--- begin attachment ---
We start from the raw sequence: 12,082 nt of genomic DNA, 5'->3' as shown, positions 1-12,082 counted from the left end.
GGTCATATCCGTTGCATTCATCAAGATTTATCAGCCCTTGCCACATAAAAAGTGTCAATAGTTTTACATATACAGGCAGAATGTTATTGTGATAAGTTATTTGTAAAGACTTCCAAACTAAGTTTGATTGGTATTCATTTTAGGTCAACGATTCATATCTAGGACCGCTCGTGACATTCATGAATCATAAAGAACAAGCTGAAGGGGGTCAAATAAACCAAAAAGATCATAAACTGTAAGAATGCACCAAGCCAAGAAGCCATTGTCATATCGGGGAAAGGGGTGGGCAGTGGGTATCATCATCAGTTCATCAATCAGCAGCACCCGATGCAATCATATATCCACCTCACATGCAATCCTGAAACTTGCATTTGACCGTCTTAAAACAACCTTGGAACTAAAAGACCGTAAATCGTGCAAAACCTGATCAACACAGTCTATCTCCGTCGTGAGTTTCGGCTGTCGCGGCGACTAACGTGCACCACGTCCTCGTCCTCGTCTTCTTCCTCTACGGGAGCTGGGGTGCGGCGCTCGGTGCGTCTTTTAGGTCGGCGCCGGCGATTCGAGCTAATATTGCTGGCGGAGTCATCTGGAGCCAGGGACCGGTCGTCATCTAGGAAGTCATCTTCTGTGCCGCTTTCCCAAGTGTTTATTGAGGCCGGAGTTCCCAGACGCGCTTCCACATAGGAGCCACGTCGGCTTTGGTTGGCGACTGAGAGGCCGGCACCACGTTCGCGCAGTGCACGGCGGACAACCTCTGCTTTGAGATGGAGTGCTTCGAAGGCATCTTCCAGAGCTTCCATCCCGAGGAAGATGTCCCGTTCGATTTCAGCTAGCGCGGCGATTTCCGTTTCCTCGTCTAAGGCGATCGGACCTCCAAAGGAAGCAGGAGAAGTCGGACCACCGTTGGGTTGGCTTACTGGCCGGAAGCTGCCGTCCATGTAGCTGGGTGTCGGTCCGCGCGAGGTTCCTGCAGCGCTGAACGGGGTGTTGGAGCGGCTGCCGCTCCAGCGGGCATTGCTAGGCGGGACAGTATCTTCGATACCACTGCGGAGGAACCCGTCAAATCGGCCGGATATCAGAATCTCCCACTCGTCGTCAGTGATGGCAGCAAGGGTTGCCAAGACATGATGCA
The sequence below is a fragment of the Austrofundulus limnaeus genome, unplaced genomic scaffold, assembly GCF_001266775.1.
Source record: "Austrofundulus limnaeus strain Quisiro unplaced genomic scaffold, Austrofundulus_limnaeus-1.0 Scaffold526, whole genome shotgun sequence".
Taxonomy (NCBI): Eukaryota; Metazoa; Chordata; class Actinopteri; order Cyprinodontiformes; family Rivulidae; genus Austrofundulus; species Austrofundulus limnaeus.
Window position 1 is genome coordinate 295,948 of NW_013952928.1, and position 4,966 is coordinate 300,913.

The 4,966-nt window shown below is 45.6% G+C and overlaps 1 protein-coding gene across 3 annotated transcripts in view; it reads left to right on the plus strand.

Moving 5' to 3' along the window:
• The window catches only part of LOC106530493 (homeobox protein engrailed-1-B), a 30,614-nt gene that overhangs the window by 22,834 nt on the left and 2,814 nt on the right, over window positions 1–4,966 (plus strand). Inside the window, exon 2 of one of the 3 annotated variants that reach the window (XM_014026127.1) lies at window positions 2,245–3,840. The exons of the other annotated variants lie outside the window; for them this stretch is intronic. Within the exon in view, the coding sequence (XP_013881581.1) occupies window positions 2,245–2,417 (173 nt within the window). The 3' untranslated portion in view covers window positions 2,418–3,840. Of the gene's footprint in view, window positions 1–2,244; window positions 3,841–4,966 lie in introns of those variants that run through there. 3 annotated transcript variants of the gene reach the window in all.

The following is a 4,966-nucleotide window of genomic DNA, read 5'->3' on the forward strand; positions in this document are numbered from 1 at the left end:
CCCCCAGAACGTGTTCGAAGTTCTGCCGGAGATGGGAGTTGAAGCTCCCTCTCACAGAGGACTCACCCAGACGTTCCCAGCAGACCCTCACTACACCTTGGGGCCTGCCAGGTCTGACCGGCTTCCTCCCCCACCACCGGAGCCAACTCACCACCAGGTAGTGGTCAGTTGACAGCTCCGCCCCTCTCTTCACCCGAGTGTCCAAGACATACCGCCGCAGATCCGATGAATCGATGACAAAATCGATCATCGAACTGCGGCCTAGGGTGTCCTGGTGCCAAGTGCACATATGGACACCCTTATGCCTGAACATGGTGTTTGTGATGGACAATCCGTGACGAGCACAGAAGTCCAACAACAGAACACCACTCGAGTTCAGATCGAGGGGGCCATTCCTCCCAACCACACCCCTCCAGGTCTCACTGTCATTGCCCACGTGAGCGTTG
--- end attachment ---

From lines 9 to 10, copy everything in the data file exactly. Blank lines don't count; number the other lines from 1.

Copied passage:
• The window catches only part of LOC106530493 (homeobox protein engrailed-1-B), a 30,614-nt gene that overhangs the window by 22,834 nt on the left and 2,814 nt on the right, over window positions 1–4,966 (plus strand). Inside the window, exon 2 of one of the 3 annotated variants that reach the window (XM_014026127.1) lies at window positions 2,245–3,840. The exons of the other annotated variants lie outside the window; for them this stretch is intronic. Within the exon in view, the coding sequence (XP_013881581.1) occupies window positions 2,245–2,417 (173 nt within the window). The 3' untranslated portion in view covers window positions 2,418–3,840. Of the gene's footprint in view, window positions 1–2,244; window positions 3,841–4,966 lie in introns of those variants that run through there. 3 annotated transcript variants of the gene reach the window in all.

The following is a 4,966-nucleotide window of genomic DNA, read 5'->3' on the forward strand; positions in this document are numbered from 1 at the left end: